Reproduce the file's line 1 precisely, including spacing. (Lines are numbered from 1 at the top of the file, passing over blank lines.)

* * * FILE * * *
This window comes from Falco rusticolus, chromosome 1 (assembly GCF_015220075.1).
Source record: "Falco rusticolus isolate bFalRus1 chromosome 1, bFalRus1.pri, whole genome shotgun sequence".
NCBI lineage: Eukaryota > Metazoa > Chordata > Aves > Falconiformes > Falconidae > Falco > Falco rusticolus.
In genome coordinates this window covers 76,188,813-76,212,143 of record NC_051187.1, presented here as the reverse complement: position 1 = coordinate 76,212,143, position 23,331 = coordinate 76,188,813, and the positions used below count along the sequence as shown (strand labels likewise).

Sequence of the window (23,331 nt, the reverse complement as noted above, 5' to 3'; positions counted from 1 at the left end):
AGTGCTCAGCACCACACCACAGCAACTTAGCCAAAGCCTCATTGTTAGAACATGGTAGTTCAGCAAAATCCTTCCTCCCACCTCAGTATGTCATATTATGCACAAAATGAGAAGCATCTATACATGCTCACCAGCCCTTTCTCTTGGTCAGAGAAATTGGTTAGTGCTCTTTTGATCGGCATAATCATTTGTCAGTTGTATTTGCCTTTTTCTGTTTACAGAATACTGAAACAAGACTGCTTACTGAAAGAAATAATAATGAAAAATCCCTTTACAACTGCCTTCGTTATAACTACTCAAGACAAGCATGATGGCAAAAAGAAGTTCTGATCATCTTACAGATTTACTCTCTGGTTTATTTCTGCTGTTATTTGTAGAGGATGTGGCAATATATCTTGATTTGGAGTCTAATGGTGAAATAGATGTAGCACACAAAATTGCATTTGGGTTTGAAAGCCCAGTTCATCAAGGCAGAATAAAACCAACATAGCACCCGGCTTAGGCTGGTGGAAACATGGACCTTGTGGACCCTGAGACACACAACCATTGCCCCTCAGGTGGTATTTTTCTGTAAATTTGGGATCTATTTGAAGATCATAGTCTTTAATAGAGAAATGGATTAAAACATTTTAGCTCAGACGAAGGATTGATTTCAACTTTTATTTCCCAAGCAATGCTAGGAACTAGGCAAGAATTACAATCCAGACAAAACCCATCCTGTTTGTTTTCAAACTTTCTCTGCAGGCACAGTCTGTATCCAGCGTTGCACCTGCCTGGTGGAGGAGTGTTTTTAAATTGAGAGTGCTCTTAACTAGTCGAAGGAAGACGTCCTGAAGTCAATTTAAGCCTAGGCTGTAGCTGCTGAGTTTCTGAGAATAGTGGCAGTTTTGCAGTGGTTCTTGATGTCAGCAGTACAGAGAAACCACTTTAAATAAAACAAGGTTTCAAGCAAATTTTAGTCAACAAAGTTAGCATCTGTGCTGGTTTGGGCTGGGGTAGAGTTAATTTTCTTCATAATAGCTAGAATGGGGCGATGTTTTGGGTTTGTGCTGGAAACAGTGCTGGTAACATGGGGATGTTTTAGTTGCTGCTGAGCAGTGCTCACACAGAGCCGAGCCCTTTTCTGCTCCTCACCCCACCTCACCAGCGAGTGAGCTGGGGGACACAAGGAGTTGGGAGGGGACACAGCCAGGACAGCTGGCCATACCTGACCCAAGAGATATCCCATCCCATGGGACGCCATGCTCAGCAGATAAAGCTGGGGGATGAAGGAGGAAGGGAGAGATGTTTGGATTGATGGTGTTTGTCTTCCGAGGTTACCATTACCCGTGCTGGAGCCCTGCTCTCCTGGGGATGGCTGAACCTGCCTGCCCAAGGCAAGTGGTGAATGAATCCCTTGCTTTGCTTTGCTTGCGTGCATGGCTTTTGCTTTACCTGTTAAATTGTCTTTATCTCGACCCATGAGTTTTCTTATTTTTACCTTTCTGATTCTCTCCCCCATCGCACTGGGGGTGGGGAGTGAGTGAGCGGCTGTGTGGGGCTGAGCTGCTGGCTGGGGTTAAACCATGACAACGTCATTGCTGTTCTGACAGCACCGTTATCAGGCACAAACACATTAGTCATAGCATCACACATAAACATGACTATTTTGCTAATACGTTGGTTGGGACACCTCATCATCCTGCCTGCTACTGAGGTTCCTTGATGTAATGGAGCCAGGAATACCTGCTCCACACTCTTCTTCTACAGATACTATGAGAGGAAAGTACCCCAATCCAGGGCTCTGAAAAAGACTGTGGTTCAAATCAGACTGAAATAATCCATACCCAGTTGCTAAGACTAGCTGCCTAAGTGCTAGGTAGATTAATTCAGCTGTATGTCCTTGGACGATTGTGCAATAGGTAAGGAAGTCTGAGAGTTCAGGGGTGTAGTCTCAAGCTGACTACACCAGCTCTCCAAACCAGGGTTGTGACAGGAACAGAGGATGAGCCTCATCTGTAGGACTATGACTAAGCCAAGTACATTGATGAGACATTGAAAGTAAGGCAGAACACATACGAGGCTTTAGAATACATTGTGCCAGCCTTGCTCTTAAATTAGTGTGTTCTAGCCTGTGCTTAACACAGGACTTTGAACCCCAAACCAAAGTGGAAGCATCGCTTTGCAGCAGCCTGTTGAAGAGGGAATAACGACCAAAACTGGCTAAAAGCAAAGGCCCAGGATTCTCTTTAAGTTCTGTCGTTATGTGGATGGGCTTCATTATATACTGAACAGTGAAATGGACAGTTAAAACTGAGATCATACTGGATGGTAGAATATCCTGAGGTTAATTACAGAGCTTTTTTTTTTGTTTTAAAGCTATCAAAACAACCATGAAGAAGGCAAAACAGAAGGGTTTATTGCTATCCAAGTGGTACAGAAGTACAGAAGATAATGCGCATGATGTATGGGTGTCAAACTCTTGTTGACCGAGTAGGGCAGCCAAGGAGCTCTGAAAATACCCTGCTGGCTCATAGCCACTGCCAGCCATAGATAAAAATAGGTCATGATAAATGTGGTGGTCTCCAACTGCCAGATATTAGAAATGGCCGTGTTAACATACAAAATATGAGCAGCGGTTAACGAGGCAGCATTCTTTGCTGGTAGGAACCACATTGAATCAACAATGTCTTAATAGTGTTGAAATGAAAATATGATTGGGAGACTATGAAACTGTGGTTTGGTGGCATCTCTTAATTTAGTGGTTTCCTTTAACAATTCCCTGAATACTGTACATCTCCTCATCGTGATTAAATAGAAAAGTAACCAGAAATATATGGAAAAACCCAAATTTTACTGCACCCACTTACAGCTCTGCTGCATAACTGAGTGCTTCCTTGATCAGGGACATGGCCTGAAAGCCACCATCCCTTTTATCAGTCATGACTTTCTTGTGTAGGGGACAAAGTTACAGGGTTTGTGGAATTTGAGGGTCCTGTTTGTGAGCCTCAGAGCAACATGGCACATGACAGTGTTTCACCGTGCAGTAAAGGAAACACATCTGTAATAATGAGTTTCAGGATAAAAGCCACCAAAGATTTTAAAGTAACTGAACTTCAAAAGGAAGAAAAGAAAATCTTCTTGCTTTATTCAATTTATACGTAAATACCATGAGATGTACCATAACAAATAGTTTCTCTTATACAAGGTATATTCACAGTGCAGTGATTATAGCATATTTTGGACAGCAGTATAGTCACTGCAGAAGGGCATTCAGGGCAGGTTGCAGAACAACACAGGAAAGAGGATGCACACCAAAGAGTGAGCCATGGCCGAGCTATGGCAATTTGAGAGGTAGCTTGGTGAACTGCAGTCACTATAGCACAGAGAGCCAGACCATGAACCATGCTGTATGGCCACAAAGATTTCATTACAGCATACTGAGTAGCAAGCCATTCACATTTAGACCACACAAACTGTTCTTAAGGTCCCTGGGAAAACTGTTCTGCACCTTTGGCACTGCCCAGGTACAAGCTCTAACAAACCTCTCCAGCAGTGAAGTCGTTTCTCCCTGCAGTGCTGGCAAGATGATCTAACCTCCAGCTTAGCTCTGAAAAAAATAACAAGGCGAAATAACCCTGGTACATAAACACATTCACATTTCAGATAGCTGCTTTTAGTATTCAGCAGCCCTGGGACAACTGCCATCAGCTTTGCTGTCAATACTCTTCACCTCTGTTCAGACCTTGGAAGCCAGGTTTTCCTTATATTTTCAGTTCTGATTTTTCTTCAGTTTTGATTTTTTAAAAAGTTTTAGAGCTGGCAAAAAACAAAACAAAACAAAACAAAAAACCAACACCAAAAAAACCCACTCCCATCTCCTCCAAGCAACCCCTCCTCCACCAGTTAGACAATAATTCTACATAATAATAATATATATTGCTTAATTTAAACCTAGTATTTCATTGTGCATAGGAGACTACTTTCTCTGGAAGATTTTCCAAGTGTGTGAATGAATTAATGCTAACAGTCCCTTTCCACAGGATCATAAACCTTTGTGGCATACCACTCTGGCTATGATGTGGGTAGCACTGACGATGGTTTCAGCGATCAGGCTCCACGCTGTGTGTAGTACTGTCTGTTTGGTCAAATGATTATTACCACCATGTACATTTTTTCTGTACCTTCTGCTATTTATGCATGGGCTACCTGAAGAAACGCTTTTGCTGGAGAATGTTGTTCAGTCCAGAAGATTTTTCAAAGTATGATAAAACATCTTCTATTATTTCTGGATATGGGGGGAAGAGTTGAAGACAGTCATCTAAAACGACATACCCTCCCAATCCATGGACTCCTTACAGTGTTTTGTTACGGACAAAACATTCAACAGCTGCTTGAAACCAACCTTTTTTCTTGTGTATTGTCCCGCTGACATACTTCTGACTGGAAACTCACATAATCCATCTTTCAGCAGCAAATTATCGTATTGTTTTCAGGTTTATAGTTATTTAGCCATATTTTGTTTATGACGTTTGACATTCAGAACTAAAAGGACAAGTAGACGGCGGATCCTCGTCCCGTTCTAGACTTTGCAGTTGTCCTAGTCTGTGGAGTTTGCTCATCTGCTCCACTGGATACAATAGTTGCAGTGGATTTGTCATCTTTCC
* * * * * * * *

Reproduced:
This window comes from Falco rusticolus, chromosome 1 (assembly GCF_015220075.1).